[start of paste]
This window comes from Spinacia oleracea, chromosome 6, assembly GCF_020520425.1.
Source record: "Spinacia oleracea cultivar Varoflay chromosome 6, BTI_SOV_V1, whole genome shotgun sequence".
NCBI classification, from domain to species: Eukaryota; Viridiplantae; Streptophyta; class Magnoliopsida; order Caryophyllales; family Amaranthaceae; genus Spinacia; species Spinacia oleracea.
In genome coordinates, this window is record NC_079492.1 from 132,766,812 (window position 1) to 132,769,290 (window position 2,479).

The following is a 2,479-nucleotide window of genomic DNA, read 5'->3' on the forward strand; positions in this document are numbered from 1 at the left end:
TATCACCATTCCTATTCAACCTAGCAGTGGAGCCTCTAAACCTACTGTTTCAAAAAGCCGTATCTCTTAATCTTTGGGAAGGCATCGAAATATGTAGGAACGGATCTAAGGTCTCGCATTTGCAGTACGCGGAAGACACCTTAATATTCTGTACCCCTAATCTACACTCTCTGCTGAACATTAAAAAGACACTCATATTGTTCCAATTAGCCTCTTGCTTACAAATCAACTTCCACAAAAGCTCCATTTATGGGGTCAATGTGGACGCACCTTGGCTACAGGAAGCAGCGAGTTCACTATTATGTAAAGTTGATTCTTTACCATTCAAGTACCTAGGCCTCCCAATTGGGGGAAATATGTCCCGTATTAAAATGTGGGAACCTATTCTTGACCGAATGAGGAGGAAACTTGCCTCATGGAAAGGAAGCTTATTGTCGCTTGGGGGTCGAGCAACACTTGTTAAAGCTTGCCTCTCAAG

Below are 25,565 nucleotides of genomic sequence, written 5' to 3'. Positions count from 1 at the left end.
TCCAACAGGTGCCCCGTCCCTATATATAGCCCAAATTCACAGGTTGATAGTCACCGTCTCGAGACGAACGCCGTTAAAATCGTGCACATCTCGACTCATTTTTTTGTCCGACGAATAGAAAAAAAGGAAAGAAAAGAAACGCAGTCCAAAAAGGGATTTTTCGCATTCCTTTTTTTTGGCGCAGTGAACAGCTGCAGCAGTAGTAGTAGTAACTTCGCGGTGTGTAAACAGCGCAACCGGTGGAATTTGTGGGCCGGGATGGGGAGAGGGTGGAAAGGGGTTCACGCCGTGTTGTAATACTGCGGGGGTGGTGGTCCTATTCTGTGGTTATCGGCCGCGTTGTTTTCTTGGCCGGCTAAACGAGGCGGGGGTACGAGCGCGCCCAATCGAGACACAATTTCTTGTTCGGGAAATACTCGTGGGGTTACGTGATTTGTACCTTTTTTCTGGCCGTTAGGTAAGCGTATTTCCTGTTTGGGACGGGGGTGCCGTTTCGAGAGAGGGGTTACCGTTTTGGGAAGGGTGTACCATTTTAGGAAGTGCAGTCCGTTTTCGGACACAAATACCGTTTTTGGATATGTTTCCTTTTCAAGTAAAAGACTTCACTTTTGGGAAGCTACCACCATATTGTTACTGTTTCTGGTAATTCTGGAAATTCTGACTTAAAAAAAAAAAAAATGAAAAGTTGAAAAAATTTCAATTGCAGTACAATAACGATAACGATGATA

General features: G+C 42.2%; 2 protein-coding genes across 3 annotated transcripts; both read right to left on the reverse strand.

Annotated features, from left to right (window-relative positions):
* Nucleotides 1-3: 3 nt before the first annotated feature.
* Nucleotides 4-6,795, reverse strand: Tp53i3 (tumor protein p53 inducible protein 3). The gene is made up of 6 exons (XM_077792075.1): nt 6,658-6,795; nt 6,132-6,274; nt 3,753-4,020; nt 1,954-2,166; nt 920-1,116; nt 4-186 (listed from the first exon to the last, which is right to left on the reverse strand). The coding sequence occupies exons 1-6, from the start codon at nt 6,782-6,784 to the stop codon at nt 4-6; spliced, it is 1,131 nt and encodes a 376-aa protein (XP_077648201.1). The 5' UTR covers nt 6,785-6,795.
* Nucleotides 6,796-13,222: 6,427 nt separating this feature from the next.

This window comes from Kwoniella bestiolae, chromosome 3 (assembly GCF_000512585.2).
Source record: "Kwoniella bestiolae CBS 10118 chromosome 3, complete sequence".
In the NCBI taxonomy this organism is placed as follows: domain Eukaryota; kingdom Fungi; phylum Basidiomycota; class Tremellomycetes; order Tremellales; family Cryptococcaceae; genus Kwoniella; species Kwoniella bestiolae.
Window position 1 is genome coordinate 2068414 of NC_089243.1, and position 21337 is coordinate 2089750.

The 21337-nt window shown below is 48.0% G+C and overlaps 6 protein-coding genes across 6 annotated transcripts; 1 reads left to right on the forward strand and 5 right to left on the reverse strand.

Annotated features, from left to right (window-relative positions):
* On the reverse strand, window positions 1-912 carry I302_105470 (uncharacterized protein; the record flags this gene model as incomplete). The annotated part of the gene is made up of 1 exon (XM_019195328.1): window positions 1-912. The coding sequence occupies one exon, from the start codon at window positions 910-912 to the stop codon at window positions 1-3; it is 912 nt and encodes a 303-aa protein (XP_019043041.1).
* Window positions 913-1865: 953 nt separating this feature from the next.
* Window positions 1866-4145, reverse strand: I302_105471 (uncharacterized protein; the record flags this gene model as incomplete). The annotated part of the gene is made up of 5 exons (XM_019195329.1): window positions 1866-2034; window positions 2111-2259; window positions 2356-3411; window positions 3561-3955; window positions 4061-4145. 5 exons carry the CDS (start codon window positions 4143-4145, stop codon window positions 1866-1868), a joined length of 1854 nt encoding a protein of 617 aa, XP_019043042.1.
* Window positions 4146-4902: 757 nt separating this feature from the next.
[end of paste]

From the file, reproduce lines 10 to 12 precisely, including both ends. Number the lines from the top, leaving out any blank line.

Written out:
Annotated features, from left to right (window-relative positions):
* Nucleotides 1-3: 3 nt before the first annotated feature.
* Nucleotides 4-6,795, reverse strand: Tp53i3 (tumor protein p53 inducible protein 3). The gene is made up of 6 exons (XM_077792075.1): nt 6,658-6,795; nt 6,132-6,274; nt 3,753-4,020; nt 1,954-2,166; nt 920-1,116; nt 4-186 (listed from the first exon to the last, which is right to left on the reverse strand). The coding sequence occupies exons 1-6, from the start codon at nt 6,782-6,784 to the stop codon at nt 4-6; spliced, it is 1,131 nt and encodes a 376-aa protein (XP_077648201.1). The 5' UTR covers nt 6,785-6,795.